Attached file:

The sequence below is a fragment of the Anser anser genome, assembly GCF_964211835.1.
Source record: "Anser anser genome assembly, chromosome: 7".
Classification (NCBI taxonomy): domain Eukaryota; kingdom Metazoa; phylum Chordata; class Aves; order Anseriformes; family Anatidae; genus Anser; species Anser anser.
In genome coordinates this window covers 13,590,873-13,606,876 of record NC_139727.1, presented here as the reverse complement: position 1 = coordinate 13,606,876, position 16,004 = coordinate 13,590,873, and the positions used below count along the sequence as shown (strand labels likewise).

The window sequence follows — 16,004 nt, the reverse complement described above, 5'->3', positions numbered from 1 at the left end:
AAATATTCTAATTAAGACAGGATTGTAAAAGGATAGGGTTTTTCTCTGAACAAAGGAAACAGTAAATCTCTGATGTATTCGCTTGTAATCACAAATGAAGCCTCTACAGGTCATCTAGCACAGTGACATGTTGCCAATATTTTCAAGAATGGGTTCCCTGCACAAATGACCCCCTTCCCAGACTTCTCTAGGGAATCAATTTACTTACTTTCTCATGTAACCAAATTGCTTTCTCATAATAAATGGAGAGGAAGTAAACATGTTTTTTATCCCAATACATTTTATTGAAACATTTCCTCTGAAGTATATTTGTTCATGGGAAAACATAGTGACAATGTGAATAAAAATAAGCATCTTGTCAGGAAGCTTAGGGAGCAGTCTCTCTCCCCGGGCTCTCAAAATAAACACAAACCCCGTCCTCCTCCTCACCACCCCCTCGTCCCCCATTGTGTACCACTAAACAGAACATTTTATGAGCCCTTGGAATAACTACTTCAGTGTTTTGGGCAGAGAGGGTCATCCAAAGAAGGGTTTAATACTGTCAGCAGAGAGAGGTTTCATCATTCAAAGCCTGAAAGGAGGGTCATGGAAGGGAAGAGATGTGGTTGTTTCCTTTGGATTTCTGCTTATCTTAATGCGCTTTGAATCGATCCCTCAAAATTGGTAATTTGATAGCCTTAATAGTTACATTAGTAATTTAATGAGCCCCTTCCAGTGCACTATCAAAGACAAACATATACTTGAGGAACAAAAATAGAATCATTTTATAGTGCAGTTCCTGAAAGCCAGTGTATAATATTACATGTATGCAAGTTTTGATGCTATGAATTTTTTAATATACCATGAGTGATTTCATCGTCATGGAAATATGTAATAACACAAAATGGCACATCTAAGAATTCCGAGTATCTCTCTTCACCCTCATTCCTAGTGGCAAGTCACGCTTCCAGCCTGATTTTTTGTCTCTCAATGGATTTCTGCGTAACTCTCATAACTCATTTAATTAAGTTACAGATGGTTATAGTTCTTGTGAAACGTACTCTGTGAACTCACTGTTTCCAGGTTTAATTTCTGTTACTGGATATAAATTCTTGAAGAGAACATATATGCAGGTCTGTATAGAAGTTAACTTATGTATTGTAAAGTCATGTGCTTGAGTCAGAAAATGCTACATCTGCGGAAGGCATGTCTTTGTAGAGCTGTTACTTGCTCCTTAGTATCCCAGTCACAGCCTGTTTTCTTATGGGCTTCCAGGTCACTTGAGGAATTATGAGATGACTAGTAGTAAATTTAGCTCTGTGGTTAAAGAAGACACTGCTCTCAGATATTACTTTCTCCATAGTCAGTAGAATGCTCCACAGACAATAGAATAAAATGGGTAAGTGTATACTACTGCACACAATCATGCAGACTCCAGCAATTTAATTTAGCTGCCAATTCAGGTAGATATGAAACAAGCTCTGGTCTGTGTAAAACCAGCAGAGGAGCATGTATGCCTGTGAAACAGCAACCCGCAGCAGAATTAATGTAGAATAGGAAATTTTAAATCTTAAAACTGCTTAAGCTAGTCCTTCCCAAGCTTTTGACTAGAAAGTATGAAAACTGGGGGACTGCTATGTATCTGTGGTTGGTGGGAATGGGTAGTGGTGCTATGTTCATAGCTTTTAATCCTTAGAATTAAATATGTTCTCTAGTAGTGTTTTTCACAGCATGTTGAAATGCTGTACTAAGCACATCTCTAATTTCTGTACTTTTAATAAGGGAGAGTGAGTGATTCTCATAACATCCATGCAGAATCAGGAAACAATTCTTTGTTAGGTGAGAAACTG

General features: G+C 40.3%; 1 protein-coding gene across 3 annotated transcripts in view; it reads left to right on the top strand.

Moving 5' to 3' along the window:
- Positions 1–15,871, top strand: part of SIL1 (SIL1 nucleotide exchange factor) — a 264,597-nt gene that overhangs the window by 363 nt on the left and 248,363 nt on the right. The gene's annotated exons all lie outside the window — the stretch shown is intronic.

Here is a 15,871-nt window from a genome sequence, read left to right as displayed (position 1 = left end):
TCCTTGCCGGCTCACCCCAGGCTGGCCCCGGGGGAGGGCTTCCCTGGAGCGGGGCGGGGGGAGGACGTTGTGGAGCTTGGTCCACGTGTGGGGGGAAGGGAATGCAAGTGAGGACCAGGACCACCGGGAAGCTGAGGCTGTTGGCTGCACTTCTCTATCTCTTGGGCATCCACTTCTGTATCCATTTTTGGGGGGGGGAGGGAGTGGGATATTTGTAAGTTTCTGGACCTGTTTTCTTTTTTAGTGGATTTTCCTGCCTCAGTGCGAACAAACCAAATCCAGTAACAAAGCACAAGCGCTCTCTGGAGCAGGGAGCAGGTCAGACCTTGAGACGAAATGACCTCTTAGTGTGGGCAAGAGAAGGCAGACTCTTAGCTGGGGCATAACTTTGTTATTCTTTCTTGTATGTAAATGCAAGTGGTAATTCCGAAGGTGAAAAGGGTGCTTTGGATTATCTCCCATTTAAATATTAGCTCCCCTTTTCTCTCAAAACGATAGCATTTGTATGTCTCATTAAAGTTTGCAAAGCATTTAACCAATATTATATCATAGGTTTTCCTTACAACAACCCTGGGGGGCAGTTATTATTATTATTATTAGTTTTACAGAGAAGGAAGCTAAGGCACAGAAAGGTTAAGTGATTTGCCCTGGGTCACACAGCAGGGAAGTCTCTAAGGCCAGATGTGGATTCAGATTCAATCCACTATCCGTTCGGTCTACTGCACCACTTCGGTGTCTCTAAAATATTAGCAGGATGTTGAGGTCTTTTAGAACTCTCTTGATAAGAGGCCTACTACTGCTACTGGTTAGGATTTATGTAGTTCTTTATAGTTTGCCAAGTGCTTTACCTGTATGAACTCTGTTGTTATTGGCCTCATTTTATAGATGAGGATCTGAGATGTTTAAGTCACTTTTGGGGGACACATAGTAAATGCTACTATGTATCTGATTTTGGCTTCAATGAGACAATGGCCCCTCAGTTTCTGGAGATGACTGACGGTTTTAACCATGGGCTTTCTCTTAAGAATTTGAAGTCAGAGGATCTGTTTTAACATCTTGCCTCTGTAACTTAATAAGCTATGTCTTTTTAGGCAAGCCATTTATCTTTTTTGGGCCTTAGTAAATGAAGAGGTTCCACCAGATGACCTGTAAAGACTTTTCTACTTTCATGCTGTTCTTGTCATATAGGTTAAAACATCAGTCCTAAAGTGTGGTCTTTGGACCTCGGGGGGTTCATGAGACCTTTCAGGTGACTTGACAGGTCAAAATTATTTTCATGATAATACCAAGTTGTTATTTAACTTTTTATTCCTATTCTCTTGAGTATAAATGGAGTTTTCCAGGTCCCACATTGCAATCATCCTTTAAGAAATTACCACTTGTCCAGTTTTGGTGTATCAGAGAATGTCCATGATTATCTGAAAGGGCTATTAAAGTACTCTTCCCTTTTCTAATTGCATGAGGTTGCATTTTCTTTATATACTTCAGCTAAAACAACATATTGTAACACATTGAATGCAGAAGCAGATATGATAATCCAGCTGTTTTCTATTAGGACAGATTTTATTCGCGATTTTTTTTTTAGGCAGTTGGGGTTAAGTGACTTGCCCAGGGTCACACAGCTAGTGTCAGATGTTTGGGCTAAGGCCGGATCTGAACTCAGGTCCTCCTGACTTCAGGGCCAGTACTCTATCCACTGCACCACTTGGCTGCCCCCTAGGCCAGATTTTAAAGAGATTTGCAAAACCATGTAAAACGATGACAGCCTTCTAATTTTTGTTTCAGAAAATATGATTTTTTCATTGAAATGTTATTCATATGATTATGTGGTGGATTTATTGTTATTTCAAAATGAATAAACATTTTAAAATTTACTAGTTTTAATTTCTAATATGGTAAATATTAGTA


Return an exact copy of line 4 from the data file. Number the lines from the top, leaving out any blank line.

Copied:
In genome coordinates this window covers 13,590,873-13,606,876 of record NC_139727.1, presented here as the reverse complement: position 1 = coordinate 13,606,876, position 16,004 = coordinate 13,590,873, and the positions used below count along the sequence as shown (strand labels likewise).